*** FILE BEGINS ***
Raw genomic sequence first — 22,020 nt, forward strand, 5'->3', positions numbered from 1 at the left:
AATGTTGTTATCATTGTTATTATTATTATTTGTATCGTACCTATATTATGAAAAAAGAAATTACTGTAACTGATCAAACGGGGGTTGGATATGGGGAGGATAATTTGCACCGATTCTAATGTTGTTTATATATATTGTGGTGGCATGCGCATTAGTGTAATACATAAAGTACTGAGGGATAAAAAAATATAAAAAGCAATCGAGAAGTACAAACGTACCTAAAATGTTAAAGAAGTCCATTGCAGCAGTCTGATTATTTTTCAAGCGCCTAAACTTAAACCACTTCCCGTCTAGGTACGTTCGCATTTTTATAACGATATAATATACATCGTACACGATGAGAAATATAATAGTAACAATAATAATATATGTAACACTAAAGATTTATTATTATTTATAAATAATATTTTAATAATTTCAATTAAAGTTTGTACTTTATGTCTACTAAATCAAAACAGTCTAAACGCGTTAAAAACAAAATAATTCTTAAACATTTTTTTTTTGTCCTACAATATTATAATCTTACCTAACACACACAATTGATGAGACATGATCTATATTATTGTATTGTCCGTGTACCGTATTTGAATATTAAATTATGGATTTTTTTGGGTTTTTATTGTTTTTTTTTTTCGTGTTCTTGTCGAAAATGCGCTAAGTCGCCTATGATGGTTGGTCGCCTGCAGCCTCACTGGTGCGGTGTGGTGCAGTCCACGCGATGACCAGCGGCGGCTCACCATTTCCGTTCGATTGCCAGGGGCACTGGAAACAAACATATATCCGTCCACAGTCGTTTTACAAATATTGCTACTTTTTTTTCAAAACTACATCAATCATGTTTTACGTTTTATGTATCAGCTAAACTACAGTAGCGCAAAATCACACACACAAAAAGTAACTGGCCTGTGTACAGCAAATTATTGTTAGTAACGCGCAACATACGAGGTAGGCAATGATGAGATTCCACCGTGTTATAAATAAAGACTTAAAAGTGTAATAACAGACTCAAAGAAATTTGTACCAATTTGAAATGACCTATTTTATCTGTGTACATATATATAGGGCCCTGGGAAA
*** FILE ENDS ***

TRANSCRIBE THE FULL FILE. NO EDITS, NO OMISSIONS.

Raw genomic sequence first — 22,020 nt, forward strand, 5'->3', positions numbered from 1 at the left:
AATGTTGTTATCATTGTTATTATTATTATTTGTATCGTACCTATATTATGAAAAAAGAAATTACTGTAACTGATCAAACGGGGGTTGGATATGGGGAGGATAATTTGCACCGATTCTAATGTTGTTTATATATATTGTGGTGGCATGCGCATTAGTGTAATACATAAAGTACTGAGGGATAAAAAAATATAAAAAGCAATCGAGAAGTACAAACGTACCTAAAATGTTAAAGAAGTCCATTGCAGCAGTCTGATTATTTTTCAAGCGCCTAAACTTAAACCACTTCCCGTCTAGGTACGTTCGCATTTTTATAACGATATAATATACATCGTACACGATGAGAAATATAATAGTAACAATAATAATATATGTAACACTAAAGATTTATTATTATTTATAAATAATATTTTAATAATTTCAATTAAAGTTTGTACTTTATGTCTACTAAATCAAAACAGTCTAAACGCGTTAAAAACAAAATAATTCTTAAACATTTTTTTTTTGTCCTACAATATTATAATCTTACCTAACACACACAATTGATGAGACATGATCTATATTATTGTATTGTCCGTGTACCGTATTTGAATATTAAATTATGGATTTTTTTGGGTTTTTATTGTTTTTTTTTTTCGTGTTCTTGTCGAAAATGCGCTAAGTCGCCTATGATGGTTGGTCGCCTGCAGCCTCACTGGTGCGGTGTGGTGCAGTCCACGCGATGACCAGCGGCGGCTCACCATTTCCGTTCGATTGCCAGGGGCACTGGAAACAAACATATATCCGTCCACAGTCGTTTTACAAATATTGCTACTTTTTTTTCAAAACTACATCAATCATGTTTTACGTTTTATGTATCAGCTAAACTACAGTAGCGCAAAATCACACACACAAAAAGTAACTGGCCTGTGTACAGCAAATTATTGTTAGTAACGCGCAACATACGAGGTAGGCAATGATGAGATTCCACCGTGTTATAAATAAAGACTTAAAAGTGTAATAACAGACTCAAAGAAATTTGTACCAATTTGAAATGACCTATTTTATCTGTGTACATATATATAGGGCCCTGGGAAA